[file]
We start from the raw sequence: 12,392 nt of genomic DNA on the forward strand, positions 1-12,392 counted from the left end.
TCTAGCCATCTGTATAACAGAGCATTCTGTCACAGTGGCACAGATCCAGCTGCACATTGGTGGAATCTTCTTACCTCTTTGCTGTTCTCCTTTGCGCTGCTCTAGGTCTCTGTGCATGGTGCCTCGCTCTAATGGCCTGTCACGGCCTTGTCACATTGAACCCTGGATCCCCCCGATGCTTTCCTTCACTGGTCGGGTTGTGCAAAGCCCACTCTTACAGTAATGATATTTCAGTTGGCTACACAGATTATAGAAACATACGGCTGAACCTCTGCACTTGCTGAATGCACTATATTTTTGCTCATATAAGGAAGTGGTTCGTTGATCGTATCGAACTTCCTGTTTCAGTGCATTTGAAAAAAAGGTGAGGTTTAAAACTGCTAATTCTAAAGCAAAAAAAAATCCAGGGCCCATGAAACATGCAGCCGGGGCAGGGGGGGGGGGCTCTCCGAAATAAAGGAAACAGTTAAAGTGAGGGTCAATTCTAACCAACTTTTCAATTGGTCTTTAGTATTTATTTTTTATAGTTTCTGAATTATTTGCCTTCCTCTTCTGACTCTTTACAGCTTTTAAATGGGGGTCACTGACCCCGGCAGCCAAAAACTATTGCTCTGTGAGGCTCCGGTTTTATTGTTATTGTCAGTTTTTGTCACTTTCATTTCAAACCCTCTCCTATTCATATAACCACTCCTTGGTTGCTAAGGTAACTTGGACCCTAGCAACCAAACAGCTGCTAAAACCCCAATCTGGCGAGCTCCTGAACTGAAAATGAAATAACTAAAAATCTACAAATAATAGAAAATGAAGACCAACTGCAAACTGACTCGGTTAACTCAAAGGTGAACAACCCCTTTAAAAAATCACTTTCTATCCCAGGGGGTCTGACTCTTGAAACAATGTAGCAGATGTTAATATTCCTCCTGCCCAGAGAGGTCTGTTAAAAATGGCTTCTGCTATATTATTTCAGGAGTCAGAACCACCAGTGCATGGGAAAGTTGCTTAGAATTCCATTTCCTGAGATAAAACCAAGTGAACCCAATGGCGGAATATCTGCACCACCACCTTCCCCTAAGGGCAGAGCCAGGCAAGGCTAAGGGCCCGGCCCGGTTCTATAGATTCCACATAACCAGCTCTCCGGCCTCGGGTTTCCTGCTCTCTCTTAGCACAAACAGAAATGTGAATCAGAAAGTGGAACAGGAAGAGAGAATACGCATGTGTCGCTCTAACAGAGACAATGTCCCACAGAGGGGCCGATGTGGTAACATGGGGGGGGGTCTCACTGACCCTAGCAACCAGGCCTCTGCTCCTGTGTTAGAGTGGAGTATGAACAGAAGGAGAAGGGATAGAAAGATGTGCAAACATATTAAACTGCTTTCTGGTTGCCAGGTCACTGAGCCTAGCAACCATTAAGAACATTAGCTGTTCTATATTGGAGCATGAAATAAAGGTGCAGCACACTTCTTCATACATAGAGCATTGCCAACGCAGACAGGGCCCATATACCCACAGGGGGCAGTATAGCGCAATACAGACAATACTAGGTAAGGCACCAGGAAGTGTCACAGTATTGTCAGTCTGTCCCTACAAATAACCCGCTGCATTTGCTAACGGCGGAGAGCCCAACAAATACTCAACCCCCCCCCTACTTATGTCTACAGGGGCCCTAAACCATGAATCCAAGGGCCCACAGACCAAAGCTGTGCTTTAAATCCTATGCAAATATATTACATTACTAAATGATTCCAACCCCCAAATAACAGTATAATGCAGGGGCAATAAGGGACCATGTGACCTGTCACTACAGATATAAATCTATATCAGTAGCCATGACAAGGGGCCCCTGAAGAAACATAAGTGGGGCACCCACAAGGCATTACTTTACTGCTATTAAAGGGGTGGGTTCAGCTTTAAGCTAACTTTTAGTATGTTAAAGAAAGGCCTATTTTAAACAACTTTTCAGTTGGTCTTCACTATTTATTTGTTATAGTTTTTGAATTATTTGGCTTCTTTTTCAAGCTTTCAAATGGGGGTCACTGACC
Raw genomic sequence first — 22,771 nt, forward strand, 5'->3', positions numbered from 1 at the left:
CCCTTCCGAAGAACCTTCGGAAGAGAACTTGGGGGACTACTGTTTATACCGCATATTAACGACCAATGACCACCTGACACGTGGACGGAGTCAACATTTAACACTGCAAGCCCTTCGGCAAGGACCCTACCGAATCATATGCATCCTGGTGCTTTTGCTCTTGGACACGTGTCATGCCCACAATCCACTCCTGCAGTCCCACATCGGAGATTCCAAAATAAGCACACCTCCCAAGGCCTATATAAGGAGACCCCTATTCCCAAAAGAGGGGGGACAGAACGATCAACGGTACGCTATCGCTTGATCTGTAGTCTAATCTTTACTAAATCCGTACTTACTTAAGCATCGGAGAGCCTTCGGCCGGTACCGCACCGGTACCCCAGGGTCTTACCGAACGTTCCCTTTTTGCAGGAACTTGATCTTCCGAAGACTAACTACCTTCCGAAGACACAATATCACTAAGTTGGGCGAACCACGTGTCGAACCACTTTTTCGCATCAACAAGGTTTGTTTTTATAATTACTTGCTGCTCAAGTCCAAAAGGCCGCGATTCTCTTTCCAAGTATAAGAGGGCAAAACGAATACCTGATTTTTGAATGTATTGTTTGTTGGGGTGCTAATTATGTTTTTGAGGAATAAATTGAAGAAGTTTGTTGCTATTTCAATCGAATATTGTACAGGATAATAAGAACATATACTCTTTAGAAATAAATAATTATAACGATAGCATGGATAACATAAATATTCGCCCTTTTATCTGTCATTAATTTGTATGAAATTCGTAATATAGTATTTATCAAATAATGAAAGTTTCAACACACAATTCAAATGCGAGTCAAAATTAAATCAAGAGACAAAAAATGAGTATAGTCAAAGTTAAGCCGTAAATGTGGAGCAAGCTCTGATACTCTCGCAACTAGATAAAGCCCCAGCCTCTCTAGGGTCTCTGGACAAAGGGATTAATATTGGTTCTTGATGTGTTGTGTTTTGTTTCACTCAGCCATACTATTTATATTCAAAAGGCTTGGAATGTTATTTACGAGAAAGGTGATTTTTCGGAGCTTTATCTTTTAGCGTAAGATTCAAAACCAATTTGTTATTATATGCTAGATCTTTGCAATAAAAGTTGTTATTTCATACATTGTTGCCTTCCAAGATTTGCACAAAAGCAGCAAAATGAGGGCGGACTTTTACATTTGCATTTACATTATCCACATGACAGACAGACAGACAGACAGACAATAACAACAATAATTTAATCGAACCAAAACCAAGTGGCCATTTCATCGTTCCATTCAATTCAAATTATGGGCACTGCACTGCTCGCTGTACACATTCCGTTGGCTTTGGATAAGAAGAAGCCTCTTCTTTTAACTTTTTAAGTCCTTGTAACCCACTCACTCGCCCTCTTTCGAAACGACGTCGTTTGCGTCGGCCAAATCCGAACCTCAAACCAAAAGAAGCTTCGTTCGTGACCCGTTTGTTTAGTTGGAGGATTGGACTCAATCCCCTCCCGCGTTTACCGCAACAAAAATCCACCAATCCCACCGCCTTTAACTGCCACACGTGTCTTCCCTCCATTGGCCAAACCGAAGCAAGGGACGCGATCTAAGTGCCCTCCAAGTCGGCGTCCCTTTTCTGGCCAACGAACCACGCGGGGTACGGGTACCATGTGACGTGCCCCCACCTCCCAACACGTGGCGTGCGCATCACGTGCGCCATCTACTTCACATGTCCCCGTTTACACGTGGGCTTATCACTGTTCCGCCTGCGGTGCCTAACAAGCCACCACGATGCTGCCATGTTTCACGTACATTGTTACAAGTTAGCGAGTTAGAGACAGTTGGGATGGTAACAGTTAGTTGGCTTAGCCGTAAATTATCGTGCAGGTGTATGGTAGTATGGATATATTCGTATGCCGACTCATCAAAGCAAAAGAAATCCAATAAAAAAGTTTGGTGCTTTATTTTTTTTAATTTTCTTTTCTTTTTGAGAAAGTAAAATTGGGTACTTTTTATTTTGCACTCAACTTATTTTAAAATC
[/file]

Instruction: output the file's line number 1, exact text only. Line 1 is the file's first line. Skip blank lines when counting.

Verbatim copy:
We start from the raw sequence: 12,392 nt of genomic DNA on the forward strand, positions 1-12,392 counted from the left end.